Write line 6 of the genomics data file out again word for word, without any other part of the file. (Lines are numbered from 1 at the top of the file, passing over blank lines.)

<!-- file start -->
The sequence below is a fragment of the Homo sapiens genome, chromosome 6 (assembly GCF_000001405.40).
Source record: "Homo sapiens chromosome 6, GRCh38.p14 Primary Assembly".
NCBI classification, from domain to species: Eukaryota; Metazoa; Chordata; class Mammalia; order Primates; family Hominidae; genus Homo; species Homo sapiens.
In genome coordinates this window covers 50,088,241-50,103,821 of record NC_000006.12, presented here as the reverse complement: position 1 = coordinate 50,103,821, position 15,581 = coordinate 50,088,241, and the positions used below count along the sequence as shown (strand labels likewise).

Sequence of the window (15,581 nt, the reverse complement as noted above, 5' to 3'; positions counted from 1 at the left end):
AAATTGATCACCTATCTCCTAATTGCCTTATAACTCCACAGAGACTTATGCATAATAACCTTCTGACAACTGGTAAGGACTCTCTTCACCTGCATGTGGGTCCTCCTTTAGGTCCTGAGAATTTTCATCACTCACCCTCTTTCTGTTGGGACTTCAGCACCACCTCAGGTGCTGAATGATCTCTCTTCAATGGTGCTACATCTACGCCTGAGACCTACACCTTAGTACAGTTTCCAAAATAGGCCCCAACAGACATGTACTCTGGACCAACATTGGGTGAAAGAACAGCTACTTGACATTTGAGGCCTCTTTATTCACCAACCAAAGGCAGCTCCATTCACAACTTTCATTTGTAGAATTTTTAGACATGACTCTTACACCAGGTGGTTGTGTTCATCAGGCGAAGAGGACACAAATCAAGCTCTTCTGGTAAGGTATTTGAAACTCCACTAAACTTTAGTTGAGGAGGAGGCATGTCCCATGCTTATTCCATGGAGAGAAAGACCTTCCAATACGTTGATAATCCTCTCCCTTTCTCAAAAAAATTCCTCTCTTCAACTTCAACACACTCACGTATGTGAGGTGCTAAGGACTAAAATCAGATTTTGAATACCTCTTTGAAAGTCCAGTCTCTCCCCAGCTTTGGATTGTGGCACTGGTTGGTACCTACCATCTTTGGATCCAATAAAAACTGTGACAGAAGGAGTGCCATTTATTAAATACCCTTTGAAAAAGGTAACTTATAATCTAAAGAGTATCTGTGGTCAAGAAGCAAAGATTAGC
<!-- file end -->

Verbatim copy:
AAATTGATCACCTATCTCCTAATTGCCTTATAACTCCACAGAGACTTATGCATAATAACCTTCTGACAACTGGTAAGGACTCTCTTCACCTGCATGTGGGTCCTCCTTTAGGTCCTGAGAATTTTCATCACTCACCCTCTTTCTGTTGGGACTTCAGCACCACCTCAGGTGCTGAATGATCTCTCTTCAATGGTGCTACATCTACGCCTGAGACCTACACCTTAGTACAGTTTCCAAAATAGGCCCCAACAGACATGTACTCTGGACCAACATTGGGTGAAAGAACAGCTACTTGACATTTGAGGCCTCTTTATTCACCAACCAAAGGCAGCTCCATTCACAACTTTCATTTGTAGAATTTTTAGACATGACTCTTACACCAGGTGGTTGTGTTCATCAGGCGAAGAGGACACAAATCAAGCTCTTCTGGTAAGGTATTTGAAACTCCACTAAACTTTAGTTGAGGAGGAGGCATGTCCCATGCTTATTCCATGGAGAGAAAGACCTTCCAATACGTTGATAATCCTCTCCCTTTCTCAAAAAAATTCCTCTCTTCAACTTCAACACACTCACGTATGTGAGGTGCTAAGGACTAAAATCAGATTTTGAATACCTCTTTGAAAGTCCAGTCTCTCCCCAGCTTTGGATTGTGGCACTGGTTGGTACCTACCATCTTTGGATCCAATAAAAACTGTGACAGAAGGAGTGCCATTTATTAAATACCCTTTGAAAAAGGTAACTTATAATCTAAAGAGTATCTGTGGTCAAGAAGCAAAGATTAGC